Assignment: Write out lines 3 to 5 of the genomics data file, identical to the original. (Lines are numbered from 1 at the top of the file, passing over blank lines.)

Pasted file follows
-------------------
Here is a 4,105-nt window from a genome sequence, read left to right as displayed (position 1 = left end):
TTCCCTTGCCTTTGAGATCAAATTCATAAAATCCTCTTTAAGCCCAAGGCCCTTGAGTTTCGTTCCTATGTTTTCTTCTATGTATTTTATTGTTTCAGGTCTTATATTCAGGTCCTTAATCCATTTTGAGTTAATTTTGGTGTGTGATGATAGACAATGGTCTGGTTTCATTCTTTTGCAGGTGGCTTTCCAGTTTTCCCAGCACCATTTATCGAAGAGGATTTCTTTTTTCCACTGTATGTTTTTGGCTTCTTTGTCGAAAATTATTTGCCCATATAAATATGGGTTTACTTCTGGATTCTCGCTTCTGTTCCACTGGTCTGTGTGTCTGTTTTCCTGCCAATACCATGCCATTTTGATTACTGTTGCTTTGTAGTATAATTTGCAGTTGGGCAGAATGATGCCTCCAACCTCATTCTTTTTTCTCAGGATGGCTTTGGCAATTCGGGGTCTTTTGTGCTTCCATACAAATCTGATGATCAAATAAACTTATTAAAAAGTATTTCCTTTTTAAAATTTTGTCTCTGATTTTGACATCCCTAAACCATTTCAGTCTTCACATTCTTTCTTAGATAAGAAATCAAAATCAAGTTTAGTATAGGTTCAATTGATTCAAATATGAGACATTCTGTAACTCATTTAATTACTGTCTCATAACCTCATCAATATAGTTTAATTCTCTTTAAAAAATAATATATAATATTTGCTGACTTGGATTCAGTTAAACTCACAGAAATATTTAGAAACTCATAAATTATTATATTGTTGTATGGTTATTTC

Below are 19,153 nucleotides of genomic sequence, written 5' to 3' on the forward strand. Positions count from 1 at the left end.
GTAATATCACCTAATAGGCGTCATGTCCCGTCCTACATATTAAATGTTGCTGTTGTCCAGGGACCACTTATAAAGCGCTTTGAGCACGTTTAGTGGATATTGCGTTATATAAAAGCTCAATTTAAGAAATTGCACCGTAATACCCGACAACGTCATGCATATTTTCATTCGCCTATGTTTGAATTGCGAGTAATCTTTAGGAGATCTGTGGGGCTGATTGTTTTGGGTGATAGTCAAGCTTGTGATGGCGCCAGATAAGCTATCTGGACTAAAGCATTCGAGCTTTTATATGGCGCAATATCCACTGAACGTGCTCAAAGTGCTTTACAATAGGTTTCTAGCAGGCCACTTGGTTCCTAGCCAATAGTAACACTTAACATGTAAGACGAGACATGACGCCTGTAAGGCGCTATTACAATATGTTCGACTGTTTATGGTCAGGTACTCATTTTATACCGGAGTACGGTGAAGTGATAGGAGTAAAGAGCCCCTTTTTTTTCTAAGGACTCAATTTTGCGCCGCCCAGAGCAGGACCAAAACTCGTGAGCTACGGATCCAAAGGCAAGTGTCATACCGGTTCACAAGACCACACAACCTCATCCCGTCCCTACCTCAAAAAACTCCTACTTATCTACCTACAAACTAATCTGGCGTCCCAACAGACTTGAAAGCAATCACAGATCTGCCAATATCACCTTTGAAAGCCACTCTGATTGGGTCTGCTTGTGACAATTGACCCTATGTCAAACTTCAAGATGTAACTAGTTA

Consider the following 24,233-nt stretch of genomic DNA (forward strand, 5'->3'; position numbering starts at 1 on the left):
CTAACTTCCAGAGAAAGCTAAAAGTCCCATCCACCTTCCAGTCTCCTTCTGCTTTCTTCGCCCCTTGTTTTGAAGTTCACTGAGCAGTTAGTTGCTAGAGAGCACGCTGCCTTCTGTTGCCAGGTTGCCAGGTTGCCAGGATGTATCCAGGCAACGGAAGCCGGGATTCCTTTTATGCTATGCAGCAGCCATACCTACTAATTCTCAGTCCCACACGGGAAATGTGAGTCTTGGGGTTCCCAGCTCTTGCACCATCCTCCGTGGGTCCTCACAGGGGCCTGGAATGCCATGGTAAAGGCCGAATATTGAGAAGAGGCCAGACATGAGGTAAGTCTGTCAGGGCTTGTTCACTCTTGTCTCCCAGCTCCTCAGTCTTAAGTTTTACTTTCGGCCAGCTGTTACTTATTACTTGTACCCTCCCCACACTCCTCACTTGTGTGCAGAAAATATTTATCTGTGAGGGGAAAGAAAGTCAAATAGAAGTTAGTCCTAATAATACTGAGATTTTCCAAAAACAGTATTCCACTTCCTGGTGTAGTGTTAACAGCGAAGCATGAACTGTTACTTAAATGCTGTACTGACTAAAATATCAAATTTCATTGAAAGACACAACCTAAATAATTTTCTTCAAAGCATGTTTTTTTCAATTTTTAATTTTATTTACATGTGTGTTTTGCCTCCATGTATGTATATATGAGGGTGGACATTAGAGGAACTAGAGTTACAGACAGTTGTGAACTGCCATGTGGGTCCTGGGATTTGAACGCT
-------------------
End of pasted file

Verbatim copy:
Below are 19,153 nucleotides of genomic sequence, written 5' to 3' on the forward strand. Positions count from 1 at the left end.
GTAATATCACCTAATAGGCGTCATGTCCCGTCCTACATATTAAATGTTGCTGTTGTCCAGGGACCACTTATAAAGCGCTTTGAGCACGTTTAGTGGATATTGCGTTATATAAAAGCTCAATTTAAGAAATTGCACCGTAATACCCGACAACGTCATGCATATTTTCATTCGCCTATGTTTGAATTGCGAGTAATCTTTAGGAGATCTGTGGGGCTGATTGTTTTGGGTGATAGTCAAGCTTGTGATGGCGCCAGATAAGCTATCTGGACTAAAGCATTCGAGCTTTTATATGGCGCAATATCCACTGAACGTGCTCAAAGTGCTTTACAATAGGTTTCTAGCAGGCCACTTGGTTCCTAGCCAATAGTAACACTTAACATGTAAGACGAGACATGACGCCTGTAAGGCGCTATTACAATATGTTCGACTGTTTATGGTCAGGTACTCATTTTATACCGGAGTACGGTGAAGTGATAGGAGTAAAGAGCCCCTTTTTTTTCTAAGGACTCAATTTTGCGCCGCCCAGAGCAGGACCAAAACTCGTGAGCTACGGATCCAAAGGCAAGTGTCATACCGGTTCACAAGACCACACAACCTCATCCCGTCCCTACCTCAAAAAACTCCTACTTATCTACCTACAAACTAATCTGGCGTCCCAACAGACTTGAAAGCAATCACAGATCTGCCAATATCACCTTTGAAAGCCACTCTGATTGGGTCTGCTTGTGACAATTGACCCTATGTCAAACTTCAAGATGTAACTAGTTA

Consider the following 24,233-nt stretch of genomic DNA (forward strand, 5'->3'; position numbering starts at 1 on the left):